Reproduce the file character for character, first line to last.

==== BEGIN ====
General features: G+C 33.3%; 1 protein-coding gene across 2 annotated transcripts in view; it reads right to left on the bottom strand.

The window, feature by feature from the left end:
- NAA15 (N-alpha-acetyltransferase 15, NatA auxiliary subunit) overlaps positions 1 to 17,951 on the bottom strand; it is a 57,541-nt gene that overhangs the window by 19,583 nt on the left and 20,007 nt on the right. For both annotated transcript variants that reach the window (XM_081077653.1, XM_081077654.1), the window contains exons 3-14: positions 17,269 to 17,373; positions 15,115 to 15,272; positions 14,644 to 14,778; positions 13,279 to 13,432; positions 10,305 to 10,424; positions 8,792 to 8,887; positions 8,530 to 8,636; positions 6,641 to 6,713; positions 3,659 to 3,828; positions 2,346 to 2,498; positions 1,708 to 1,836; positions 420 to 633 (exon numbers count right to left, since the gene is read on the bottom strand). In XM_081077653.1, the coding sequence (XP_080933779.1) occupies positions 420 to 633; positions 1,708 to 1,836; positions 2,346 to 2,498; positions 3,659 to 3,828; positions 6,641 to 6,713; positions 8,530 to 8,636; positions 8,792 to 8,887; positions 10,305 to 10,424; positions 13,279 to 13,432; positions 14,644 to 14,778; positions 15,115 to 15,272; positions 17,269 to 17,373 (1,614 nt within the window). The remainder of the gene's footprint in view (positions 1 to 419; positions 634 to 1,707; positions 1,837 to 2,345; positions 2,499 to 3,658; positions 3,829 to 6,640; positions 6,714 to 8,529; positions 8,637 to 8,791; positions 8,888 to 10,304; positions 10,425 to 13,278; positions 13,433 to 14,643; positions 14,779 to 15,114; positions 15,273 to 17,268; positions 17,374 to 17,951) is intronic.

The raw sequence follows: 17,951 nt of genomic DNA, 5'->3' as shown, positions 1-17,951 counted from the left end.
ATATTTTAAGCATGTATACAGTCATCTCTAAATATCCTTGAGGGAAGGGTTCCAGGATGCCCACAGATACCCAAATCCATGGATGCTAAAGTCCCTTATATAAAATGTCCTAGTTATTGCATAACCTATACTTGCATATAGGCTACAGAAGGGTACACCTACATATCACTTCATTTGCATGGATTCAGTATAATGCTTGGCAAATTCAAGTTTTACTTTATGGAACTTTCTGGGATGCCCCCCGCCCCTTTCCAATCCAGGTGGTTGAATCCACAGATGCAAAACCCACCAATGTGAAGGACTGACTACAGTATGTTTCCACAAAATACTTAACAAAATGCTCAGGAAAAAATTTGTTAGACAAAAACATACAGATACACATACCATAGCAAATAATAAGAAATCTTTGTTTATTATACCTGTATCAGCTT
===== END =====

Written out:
General features: G+C 33.3%; 1 protein-coding gene across 2 annotated transcripts in view; it reads right to left on the bottom strand.

The window, feature by feature from the left end:
- NAA15 (N-alpha-acetyltransferase 15, NatA auxiliary subunit) overlaps positions 1 to 17,951 on the bottom strand; it is a 57,541-nt gene that overhangs the window by 19,583 nt on the left and 20,007 nt on the right. For both annotated transcript variants that reach the window (XM_081077653.1, XM_081077654.1), the window contains exons 3-14: positions 17,269 to 17,373; positions 15,115 to 15,272; positions 14,644 to 14,778; positions 13,279 to 13,432; positions 10,305 to 10,424; positions 8,792 to 8,887; positions 8,530 to 8,636; positions 6,641 to 6,713; positions 3,659 to 3,828; positions 2,346 to 2,498; positions 1,708 to 1,836; positions 420 to 633 (exon numbers count right to left, since the gene is read on the bottom strand). In XM_081077653.1, the coding sequence (XP_080933779.1) occupies positions 420 to 633; positions 1,708 to 1,836; positions 2,346 to 2,498; positions 3,659 to 3,828; positions 6,641 to 6,713; positions 8,530 to 8,636; positions 8,792 to 8,887; positions 10,305 to 10,424; positions 13,279 to 13,432; positions 14,644 to 14,778; positions 15,115 to 15,272; positions 17,269 to 17,373 (1,614 nt within the window). The remainder of the gene's footprint in view (positions 1 to 419; positions 634 to 1,707; positions 1,837 to 2,345; positions 2,499 to 3,658; positions 3,829 to 6,640; positions 6,714 to 8,529; positions 8,637 to 8,791; positions 8,888 to 10,304; positions 10,425 to 13,278; positions 13,433 to 14,643; positions 14,779 to 15,114; positions 15,273 to 17,268; positions 17,374 to 17,951) is intronic.

The raw sequence follows: 17,951 nt of genomic DNA, 5'->3' as shown, positions 1-17,951 counted from the left end.
ATATTTTAAGCATGTATACAGTCATCTCTAAATATCCTTGAGGGAAGGGTTCCAGGATGCCCACAGATACCCAAATCCATGGATGCTAAAGTCCCTTATATAAAATGTCCTAGTTATTGCATAACCTATACTTGCATATAGGCTACAGAAGGGTACACCTACATATCACTTCATTTGCATGGATTCAGTATAATGCTTGGCAAATTCAAGTTTTACTTTATGGAACTTTCTGGGATGCCCCCCGCCCCTTTCCAATCCAGGTGGTTGAATCCACAGATGCAAAACCCACCAATGTGAAGGACTGACTACAGTATGTTTCCACAAAATACTTAACAAAATGCTCAGGAAAAAATTTGTTAGACAAAAACATACAGATACACATACCATAGCAAATAATAAGAAATCTTTGTTTATTATACCTGTATCAGCTT